LEIOMYOSARCOMA OF THE VAGINA

Date

2013-04-12

Authors

Ortiz, Chris

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Abstract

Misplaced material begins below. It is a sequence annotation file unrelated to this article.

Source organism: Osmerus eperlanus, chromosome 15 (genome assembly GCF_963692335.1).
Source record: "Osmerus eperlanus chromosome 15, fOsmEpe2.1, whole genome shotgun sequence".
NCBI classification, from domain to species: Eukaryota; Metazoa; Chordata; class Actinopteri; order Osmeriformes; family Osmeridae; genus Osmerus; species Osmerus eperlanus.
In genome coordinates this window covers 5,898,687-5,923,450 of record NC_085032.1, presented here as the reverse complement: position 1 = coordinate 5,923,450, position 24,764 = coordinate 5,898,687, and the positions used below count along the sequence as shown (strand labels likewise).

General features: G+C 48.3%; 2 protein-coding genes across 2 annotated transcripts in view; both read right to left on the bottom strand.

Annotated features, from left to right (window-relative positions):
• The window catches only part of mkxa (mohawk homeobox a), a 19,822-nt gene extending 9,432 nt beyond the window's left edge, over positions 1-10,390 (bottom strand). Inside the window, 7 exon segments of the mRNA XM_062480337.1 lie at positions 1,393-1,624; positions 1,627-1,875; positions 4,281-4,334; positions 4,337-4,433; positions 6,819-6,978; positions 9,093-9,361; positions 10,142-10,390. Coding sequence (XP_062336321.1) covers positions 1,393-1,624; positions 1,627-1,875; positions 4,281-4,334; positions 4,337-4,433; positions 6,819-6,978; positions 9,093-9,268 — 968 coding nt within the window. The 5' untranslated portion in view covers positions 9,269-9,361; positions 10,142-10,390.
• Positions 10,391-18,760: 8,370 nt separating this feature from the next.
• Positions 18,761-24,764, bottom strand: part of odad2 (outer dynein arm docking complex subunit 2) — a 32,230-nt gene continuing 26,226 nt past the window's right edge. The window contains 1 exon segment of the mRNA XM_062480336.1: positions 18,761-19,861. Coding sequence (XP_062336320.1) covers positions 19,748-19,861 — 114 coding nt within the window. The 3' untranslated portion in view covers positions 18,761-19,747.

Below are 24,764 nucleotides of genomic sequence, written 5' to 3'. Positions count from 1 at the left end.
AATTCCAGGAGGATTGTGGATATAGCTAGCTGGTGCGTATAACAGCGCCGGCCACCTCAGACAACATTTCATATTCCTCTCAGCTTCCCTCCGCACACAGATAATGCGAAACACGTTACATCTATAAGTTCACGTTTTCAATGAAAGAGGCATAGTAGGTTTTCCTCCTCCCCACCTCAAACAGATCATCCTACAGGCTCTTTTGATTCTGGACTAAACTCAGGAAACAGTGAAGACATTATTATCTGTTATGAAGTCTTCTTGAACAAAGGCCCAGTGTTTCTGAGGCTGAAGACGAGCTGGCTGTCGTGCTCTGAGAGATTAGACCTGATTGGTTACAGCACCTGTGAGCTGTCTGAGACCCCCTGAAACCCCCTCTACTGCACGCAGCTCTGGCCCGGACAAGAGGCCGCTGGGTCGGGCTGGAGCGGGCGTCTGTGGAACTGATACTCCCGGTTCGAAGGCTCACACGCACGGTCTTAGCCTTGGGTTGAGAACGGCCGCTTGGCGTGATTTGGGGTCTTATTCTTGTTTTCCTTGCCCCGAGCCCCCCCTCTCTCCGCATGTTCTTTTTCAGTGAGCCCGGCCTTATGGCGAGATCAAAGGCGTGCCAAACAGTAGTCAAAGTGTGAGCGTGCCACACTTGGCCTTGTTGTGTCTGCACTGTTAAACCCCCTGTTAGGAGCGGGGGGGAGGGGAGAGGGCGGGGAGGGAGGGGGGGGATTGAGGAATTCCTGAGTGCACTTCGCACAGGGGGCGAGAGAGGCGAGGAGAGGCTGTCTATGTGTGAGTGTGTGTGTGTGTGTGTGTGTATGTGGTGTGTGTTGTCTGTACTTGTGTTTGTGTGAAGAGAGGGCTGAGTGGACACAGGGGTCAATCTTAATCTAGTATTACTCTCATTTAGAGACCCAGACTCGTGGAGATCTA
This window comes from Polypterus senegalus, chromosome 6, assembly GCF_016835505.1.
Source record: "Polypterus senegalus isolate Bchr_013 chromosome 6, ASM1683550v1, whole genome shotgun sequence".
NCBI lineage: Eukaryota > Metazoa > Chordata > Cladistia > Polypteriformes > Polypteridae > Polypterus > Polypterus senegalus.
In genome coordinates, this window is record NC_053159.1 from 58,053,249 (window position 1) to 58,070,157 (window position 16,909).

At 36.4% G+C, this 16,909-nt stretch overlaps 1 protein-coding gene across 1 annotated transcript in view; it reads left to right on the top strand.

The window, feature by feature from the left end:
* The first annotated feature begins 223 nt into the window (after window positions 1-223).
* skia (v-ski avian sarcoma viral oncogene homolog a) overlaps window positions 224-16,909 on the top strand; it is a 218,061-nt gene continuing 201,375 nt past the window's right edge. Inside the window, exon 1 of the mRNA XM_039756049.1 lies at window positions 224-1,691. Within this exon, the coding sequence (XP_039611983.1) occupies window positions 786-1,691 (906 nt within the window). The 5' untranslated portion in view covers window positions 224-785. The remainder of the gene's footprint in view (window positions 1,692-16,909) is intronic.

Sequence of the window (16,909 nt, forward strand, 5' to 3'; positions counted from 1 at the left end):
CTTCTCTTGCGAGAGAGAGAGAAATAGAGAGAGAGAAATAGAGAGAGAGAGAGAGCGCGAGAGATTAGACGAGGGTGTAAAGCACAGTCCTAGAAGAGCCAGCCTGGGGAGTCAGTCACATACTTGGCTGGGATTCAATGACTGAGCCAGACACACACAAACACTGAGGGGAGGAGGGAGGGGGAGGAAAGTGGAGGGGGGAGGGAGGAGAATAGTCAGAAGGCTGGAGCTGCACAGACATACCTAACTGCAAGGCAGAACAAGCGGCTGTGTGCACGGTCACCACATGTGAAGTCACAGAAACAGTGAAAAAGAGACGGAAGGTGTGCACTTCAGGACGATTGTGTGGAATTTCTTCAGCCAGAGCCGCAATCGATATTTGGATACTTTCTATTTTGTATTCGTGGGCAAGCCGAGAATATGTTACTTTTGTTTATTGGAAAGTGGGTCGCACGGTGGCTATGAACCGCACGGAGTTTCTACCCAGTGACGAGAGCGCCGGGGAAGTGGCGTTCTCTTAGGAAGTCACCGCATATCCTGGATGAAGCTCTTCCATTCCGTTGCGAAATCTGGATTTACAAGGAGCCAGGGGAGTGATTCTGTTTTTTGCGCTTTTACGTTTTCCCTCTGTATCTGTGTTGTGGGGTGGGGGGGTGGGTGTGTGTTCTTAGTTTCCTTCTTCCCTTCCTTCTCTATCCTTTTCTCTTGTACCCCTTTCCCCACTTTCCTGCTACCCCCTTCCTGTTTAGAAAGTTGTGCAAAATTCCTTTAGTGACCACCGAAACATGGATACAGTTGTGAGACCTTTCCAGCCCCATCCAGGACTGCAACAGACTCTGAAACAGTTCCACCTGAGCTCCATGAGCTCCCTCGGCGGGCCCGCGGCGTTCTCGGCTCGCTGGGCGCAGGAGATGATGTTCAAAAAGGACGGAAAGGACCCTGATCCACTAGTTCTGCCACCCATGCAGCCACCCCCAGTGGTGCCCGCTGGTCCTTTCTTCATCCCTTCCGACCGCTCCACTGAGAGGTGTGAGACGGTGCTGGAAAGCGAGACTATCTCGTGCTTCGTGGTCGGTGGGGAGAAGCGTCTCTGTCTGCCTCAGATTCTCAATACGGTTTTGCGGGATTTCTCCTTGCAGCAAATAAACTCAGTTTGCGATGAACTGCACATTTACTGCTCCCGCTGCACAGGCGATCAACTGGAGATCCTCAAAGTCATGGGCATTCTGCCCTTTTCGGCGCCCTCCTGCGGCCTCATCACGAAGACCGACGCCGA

Purpose: To present a case report and review of the literature of a patient with leiomyosarcoma, a rare tumor of the vagina. Methods: A 38-year-old Caucasian female, gravida 7, para 6, presented to the hospital with vaginal bleeding from a mass in the vagina. On physical exam the mass filled the entire upper vagina. A biopsy was performed and showed a partially necrotic spindle cell tumor with atypia. The diagnosis of a leiomyosarcoma was made. Results: An ultrasound of the uterus determined that it measured 10.5 x 5.7 x 8 cm. An MRI was performed and it indicated a very large lobulated mass along the posterior aspect of the uterus. The mass appeared to originate from and partially obscure the cervix; it was well circumscribed and measured 7.5 x 4.7 x 7.3cm. The original assessment was that the patient had a large fibroid uterus with a leiomyosarcoma protruding from the cervix. A mass was detected arising from the mid portion of the right lateral vaginal wall via a 7 mm pedicle. The mass was removed with a wide radical resection. Pathology revealed a leiomyosarcoma with 21 mitotic figures per 10 high-power fields making it an aggressive sarcoma. Radiological imaging including a PET CT scan and MRI revealed no metastatic disease. The patient was presented at Tumor Board and adjuvant therapy including chemotherapy and radiotherapy was considered. Although the literature is unclear as to the benefits of radiotherapy or chemotherapy it was determined that she has had a 50-60% chance of recurrence either locally or distally, particularly in the lungs. The decision was made to give pelvic radiotherapy followed by chemotherapy in the form of Adriamycin. Conclusions: Vaginal leiomyosarcomas are uncommon with approximately 140 cases reported in the literature. This results in a lack of evidence to guide treatment modalities. The literature shows that these cancers tend to reoccur locally and undergo hematogenous metastasis into adjacent organs, specifically the lungs. The primary treatment is wide surgical resection of the tumor with post-operative consideration for radiation and/or chemotherapy. Although, there is no good evidence of the benefits of radiation or chemotherapy, due to the high incidence of local and distant recurrences radiation and/or chemotherapy is usually given.

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